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By Clare O’Gara
Wed | Jul 15, 2020 | 9:30 PM PDT

What do eBay, body cameras, and hackers have in common?

They are linked by this unique story about activism, encryption, and the data life cycle.

What was discovered on old police bodycams?

Once upon a recent time, a hacker with the Twitter moniker d0tslash bought a police body camera on eBay. Actually, this story begins long before d0tslash.

In 2014, as with 2020, uproar surrounding the killings of unarmed Black people ignited a movement for police accountability, driven by the Black Lives Matter movement.

Police body camera companies like Axon capitalized on the activism by promoting their products as one of many reform-based solutions.

Unfortunately, the ending was far from storybook, as Vice explains:

"Since then, police killings of unarmed civilians have continued undeterred, with police departments across the country often obscuring or deleting footage. With the recent uprisings over the murders of George Floyd and Breonna Taylor, activists have pointed out that even video evidence isn’t enough to produce systemic change."

With that backdrop, enter d0tslash.

According to Vice, the Twitter user purchased a used Axon-brand camera from eBay. While searching the camera, he found some shocking footage.

"Based on screenshots of the extracted footage—which include people in military fatigues searching a home and an officer filling out paperwork—the camera appears to belong to military police at Fort Huachuca, a U.S. Army installation in southeast Arizona."

How did d0tslash access that data? Vice described the process:

"d0tslash copied the raw disk image from an internal SD card mounted inside the device. He then used an old U.S. Air Force forensics tool from the early 2000’s called foreMost, which successfully located video files within the mass of unencrypted data. The device in question appears to be an older version of the Axon Body, which normally transfers video data to a computer after being docked in a proprietary cradle."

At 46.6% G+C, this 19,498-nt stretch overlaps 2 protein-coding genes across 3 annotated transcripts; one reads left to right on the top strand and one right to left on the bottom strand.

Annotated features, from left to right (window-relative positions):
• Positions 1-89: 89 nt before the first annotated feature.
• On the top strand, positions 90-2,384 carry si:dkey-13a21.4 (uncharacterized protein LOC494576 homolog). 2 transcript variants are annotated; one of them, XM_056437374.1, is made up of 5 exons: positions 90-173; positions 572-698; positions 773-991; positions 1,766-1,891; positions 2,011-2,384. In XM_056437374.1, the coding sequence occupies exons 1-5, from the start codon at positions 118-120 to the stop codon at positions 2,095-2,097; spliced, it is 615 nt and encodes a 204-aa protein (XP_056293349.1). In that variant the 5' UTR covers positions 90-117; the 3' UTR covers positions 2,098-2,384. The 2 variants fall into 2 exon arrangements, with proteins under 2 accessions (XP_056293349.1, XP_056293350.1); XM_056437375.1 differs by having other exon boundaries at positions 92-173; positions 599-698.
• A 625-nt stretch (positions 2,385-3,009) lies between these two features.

And according to d0tslash himself, the task was noticeably simple for one primary reason:

"Zero encryption. [It] was just in the raw."

d0tslash's experiment caught on among other hackers, too, as used police body cameras are commonly available for sale online. Another Twitter user, DJ Ir0ngruv, also gave it a shot.

"The type of footage on them covered the range from traffic stops, responding to calls at retail stores, calls to houses, etc. I skimmed through enough to find out that they weren't from a military installation because that is super toxic.”

According to him, it was "stupid easy."

How does your organization handle the data life cycle?

In the case of police body cameras, a lack of encryption could potentially have consequences for all sides. 

It raises a key question that should be asked in privacy and cybersecurity circles: do you have an end of life policy for the data and devices at your organization?

Do your employees understand what that policy is and how to properly dispose of that data?

Many organizations don't have plans for this. With data-rich police body cams floating around eBay, it seems clear that many policing organizations do not either

How can you develop a plan and manage your organization's data lifecycle?

SecureWorld has a complimentary web conference available on-demand about this very subject.

"All data follows a lifecycle. Understanding the data lifecycle and looking at it through the lens of a data lifecycle model helps you identify opportunities to improve data usage, governance, and compliance. So, what's the best way for you to improve the use and management of data from the perspective of security, cost, governance, and regulatory compliance?"

Check out "The Private Life of Data: Using It to Improve Data Usage, Governance, and Compliance" for help.